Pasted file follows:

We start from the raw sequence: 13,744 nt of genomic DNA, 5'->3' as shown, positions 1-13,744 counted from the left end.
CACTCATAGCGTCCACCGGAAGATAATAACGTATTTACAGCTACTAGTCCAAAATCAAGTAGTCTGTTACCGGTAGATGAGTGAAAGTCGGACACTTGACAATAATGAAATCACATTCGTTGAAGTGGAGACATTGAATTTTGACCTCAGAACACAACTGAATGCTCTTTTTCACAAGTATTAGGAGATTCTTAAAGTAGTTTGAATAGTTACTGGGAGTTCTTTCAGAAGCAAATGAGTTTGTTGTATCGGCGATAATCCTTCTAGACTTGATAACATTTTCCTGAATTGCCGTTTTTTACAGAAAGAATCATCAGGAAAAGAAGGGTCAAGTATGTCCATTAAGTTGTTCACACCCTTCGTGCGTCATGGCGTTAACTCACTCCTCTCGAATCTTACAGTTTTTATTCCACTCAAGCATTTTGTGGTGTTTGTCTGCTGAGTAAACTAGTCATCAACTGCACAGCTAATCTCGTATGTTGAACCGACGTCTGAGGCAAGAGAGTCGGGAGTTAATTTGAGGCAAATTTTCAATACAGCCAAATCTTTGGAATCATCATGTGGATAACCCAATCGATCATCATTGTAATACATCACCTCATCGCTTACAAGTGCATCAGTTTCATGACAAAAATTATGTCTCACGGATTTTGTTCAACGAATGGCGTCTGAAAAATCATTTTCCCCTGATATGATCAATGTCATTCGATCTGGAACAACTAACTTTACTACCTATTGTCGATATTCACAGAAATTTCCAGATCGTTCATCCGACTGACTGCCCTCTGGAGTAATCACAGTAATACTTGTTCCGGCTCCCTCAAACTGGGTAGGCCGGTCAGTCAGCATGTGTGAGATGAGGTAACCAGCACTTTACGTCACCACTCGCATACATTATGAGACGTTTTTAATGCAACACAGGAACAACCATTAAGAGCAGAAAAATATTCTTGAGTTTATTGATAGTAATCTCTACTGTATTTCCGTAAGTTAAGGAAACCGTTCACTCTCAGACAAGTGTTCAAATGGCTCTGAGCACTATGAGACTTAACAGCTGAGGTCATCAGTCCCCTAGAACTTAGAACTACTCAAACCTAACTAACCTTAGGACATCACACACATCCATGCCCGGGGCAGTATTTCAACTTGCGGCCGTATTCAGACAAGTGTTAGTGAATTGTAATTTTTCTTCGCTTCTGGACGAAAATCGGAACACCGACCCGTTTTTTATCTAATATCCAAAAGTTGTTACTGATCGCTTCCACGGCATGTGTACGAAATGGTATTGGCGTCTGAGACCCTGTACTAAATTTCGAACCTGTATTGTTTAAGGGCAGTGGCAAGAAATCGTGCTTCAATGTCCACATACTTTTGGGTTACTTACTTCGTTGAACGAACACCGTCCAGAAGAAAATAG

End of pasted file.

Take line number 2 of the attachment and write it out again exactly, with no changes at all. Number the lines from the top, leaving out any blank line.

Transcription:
CACTCATAGCGTCCACCGGAAGATAATAACGTATTTACAGCTACTAGTCCAAAATCAAGTAGTCTGTTACCGGTAGATGAGTGAAAGTCGGACACTTGACAATAATGAAATCACATTCGTTGAAGTGGAGACATTGAATTTTGACCTCAGAACACAACTGAATGCTCTTTTTCACAAGTATTAGGAGATTCTTAAAGTAGTTTGAATAGTTACTGGGAGTTCTTTCAGAAGCAAATGAGTTTGTTGTATCGGCGATAATCCTTCTAGACTTGATAACATTTTCCTGAATTGCCGTTTTTTACAGAAAGAATCATCAGGAAAAGAAGGGTCAAGTATGTCCATTAAGTTGTTCACACCCTTCGTGCGTCATGGCGTTAACTCACTCCTCTCGAATCTTACAGTTTTTATTCCACTCAAGCATTTTGTGGTGTTTGTCTGCTGAGTAAACTAGTCATCAACTGCACAGCTAATCTCGTATGTTGAACCGACGTCTGAGGCAAGAGAGTCGGGAGTTAATTTGAGGCAAATTTTCAATACAGCCAAATCTTTGGAATCATCATGTGGATAACCCAATCGATCATCATTGTAATACATCACCTCATCGCTTACAAGTGCATCAGTTTCATGACAAAAATTATGTCTCACGGATTTTGTTCAACGAATGGCGTCTGAAAAATCATTTTCCCCTGATATGATCAATGTCATTCGATCTGGAACAACTAACTTTACTACCTATTGTCGATATTCACAGAAATTTCCAGATCGTTCATCCGACTGACTGCCCTCTGGAGTAATCACAGTAATACTTGTTCCGGCTCCCTCAAACTGGGTAGGCCGGTCAGTCAGCATGTGTGAGATGAGGTAACCAGCACTTTACGTCACCACTCGCATACATTATGAGACGTTTTTAATGCAACACAGGAACAACCATTAAGAGCAGAAAAATATTCTTGAGTTTATTGATAGTAATCTCTACTGTATTTCCGTAAGTTAAGGAAACCGTTCACTCTCAGACAAGTGTTCAAATGGCTCTGAGCACTATGAGACTTAACAGCTGAGGTCATCAGTCCCCTAGAACTTAGAACTACTCAAACCTAACTAACCTTAGGACATCACACACATCCATGCCCGGGGCAGTATTTCAACTTGCGGCCGTATTCAGACAAGTGTTAGTGAATTGTAATTTTTCTTCGCTTCTGGACGAAAATCGGAACACCGACCCGTTTTTTATCTAATATCCAAAAGTTGTTACTGATCGCTTCCACGGCATGTGTACGAAATGGTATTGGCGTCTGAGACCCTGTACTAAATTTCGAACCTGTATTGTTTAAGGGCAGTGGCAAGAAATCGTGCTTCAATGTCCACATACTTTTGGGTTACTTACTTCGTTGAACGAACACCGTCCAGAAGAAAATAG